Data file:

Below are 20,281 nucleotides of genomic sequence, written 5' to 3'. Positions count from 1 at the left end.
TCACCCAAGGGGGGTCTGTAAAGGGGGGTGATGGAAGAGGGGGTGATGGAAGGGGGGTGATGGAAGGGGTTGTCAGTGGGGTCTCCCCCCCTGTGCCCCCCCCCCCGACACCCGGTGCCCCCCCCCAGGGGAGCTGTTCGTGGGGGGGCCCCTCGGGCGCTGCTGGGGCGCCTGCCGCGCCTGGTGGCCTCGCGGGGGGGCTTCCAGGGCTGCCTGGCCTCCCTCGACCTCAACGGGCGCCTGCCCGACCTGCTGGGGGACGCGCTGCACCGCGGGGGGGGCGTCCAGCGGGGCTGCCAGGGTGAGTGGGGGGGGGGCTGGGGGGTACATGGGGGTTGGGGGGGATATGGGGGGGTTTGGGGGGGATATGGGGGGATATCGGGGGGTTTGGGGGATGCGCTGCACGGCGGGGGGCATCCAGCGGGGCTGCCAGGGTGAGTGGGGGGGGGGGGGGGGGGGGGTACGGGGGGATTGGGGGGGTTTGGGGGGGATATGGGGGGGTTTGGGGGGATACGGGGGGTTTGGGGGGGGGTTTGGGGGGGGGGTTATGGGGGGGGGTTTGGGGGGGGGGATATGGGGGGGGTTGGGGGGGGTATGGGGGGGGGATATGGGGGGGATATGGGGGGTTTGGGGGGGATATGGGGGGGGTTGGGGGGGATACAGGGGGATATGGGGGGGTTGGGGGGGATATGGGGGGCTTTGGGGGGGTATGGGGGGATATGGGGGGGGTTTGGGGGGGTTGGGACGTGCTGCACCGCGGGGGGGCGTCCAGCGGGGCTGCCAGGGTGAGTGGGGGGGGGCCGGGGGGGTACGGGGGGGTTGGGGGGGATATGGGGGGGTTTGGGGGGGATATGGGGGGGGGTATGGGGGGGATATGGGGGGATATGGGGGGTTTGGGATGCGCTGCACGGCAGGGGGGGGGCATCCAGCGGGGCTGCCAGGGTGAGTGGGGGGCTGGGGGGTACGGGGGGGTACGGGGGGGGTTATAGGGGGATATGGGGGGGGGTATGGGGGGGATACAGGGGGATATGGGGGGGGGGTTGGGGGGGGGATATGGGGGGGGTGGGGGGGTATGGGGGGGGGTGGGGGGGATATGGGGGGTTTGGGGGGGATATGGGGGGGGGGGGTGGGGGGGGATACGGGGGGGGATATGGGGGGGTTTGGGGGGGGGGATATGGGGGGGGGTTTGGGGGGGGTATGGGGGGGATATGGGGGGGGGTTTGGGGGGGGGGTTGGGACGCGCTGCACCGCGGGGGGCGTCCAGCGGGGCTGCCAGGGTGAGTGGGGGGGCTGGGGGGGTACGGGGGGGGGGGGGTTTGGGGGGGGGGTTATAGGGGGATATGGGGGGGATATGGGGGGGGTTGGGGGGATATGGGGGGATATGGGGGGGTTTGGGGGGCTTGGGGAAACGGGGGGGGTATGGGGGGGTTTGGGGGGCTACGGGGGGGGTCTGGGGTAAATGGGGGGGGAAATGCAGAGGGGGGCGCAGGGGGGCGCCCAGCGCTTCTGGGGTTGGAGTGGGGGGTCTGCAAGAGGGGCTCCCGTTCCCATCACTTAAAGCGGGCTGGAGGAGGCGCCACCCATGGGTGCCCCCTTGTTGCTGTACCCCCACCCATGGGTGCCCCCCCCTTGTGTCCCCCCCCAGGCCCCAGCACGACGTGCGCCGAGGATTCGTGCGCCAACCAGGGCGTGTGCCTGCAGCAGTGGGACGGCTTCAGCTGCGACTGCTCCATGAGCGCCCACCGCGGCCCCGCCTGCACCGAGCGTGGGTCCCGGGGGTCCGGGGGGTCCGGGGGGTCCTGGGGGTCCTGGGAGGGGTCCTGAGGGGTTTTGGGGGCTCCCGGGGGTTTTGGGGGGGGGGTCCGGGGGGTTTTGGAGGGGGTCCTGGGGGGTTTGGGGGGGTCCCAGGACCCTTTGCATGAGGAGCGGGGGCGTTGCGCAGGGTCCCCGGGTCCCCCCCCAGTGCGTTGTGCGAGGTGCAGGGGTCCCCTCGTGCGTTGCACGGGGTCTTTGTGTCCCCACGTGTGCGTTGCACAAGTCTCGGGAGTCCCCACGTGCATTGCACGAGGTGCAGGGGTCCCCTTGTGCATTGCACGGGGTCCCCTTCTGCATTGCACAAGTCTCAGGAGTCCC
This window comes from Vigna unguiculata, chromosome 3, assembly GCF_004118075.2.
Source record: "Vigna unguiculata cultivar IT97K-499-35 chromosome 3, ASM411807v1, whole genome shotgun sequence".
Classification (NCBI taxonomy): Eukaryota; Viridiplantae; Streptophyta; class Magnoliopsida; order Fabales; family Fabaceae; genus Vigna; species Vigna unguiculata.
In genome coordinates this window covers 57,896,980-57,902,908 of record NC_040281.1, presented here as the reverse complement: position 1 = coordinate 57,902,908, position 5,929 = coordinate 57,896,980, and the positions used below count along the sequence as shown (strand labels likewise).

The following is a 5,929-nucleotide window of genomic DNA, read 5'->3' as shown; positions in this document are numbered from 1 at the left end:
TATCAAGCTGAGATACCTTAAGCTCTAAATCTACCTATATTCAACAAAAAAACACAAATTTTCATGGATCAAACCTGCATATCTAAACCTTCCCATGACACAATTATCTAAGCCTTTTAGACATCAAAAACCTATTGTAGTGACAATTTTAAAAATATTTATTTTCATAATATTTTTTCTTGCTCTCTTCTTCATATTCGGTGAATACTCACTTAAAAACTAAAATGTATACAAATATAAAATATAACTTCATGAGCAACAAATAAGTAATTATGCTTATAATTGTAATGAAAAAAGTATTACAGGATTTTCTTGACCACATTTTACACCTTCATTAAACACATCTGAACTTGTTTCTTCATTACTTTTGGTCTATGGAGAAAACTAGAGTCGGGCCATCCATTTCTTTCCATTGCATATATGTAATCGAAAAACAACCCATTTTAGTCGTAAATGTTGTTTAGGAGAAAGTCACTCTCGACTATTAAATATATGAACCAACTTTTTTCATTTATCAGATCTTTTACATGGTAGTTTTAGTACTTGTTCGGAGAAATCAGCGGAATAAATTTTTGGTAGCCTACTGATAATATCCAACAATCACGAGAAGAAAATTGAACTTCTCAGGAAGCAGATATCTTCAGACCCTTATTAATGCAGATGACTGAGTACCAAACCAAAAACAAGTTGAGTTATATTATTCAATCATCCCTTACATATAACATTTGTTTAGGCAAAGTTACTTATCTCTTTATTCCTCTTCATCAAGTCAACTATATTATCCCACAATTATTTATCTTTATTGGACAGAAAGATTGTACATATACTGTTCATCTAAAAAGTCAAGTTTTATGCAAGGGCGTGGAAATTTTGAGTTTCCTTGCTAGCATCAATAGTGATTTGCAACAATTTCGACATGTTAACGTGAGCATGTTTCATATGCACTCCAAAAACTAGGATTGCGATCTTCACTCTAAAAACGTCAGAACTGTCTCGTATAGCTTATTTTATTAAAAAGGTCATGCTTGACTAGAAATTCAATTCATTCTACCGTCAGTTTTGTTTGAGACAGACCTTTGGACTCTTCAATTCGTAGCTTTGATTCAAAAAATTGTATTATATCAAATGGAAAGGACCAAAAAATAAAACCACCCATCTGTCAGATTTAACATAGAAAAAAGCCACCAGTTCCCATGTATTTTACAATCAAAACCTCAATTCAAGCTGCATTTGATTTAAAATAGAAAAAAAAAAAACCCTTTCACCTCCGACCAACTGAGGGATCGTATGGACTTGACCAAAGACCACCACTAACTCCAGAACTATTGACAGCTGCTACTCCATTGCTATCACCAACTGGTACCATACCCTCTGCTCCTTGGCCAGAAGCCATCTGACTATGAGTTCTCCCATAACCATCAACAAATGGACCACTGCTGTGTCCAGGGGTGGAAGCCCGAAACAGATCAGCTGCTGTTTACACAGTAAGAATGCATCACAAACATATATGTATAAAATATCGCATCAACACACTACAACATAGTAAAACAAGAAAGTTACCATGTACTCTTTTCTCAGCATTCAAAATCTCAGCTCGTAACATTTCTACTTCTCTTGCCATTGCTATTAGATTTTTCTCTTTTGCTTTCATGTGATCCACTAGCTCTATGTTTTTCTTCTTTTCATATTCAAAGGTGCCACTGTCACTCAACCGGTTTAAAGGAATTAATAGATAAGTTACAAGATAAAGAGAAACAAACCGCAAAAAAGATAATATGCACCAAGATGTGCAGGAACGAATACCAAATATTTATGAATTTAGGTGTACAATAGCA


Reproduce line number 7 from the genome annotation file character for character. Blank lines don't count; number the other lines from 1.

The following is a 5,929-nucleotide window of genomic DNA, read 5'->3' as shown; positions in this document are numbered from 1 at the left end: